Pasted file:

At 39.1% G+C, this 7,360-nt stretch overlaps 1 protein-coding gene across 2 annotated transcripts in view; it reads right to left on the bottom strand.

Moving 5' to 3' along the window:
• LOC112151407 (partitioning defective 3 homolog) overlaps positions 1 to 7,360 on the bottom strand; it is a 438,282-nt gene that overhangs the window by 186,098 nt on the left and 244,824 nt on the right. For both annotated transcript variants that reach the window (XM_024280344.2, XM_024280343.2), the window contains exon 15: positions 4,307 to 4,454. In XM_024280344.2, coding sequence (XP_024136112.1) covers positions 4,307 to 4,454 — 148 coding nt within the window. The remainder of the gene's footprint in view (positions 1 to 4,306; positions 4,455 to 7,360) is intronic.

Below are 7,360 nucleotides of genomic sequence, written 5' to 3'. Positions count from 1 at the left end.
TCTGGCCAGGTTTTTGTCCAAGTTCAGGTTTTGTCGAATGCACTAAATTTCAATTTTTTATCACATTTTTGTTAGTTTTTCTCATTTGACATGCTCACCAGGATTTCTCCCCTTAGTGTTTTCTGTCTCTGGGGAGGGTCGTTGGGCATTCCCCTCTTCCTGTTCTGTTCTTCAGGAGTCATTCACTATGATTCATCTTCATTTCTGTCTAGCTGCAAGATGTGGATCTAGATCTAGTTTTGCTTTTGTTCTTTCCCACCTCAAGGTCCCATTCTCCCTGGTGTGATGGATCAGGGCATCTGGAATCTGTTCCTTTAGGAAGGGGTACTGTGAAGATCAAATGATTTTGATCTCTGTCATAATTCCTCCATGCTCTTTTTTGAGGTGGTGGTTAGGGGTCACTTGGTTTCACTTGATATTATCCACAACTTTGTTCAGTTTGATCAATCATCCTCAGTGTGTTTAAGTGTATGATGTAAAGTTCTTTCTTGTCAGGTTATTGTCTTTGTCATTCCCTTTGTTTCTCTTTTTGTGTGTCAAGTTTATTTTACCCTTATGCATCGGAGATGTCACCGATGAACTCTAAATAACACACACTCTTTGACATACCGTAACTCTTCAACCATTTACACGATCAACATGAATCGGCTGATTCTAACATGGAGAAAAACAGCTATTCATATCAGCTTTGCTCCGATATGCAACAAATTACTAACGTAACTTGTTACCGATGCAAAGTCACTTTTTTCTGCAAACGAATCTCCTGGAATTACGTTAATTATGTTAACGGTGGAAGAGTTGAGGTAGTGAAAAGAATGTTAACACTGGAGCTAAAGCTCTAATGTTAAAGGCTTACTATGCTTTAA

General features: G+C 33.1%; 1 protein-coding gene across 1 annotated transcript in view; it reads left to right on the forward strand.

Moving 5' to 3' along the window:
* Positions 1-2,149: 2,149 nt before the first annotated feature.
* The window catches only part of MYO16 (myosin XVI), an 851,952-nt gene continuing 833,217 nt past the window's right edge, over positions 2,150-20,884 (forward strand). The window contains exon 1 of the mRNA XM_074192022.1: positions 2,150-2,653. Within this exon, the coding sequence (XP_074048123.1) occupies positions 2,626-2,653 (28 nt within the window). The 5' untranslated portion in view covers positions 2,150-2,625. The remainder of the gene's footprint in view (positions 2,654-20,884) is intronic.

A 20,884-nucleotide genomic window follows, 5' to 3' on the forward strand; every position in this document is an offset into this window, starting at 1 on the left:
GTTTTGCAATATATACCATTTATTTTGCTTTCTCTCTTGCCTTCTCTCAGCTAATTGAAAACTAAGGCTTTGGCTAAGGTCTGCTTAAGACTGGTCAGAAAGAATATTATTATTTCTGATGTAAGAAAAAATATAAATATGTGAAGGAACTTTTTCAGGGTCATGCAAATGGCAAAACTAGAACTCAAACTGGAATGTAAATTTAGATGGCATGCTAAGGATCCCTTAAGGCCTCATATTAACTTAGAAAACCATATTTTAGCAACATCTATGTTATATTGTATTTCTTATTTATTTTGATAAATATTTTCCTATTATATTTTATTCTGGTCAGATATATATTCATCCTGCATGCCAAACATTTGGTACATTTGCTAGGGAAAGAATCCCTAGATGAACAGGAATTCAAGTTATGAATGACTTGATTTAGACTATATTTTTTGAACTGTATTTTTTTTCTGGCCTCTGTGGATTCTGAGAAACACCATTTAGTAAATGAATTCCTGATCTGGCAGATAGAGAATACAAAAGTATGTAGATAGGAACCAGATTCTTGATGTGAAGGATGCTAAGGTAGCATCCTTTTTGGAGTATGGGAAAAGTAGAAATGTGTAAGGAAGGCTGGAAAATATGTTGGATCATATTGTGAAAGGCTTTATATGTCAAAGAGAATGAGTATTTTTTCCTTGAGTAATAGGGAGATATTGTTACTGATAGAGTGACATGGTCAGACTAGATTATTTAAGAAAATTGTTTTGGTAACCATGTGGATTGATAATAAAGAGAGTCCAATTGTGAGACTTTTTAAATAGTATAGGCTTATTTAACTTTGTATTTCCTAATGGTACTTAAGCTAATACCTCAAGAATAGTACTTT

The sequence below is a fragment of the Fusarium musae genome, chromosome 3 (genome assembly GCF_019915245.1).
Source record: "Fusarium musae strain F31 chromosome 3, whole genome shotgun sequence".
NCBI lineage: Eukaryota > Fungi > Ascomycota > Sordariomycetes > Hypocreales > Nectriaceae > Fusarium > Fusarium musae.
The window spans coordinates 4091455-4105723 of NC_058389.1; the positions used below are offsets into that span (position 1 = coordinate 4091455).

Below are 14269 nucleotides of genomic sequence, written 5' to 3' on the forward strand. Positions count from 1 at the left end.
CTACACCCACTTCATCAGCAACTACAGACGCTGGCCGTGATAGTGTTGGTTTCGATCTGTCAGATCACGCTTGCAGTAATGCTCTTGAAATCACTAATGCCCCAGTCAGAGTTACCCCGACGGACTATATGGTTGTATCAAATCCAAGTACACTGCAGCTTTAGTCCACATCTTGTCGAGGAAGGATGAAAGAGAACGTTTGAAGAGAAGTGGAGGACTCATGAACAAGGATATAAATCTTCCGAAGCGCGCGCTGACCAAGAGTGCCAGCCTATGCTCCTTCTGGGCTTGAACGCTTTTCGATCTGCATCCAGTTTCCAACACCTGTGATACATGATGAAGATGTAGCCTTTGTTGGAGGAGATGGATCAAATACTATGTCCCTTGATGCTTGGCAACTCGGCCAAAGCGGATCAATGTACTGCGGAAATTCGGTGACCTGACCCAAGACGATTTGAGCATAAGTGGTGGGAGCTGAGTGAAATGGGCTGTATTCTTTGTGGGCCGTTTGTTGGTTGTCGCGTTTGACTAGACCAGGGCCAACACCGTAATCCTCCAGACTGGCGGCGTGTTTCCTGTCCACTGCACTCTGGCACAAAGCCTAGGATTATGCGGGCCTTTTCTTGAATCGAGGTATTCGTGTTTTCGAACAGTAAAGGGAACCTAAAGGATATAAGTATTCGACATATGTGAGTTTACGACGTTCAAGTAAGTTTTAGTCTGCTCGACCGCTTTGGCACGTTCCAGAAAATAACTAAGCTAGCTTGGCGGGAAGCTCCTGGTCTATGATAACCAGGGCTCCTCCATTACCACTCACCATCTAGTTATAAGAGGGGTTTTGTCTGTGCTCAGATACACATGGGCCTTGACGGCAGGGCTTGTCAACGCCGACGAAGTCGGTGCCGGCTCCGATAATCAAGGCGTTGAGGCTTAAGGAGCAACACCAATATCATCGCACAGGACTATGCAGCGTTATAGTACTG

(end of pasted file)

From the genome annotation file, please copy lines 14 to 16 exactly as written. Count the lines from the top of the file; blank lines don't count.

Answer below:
NCBI lineage: Eukaryota > Fungi > Ascomycota > Sordariomycetes > Hypocreales > Nectriaceae > Fusarium > Fusarium musae.
The window spans coordinates 4091455-4105723 of NC_058389.1; the positions used below are offsets into that span (position 1 = coordinate 4091455).

Below are 14269 nucleotides of genomic sequence, written 5' to 3' on the forward strand. Positions count from 1 at the left end.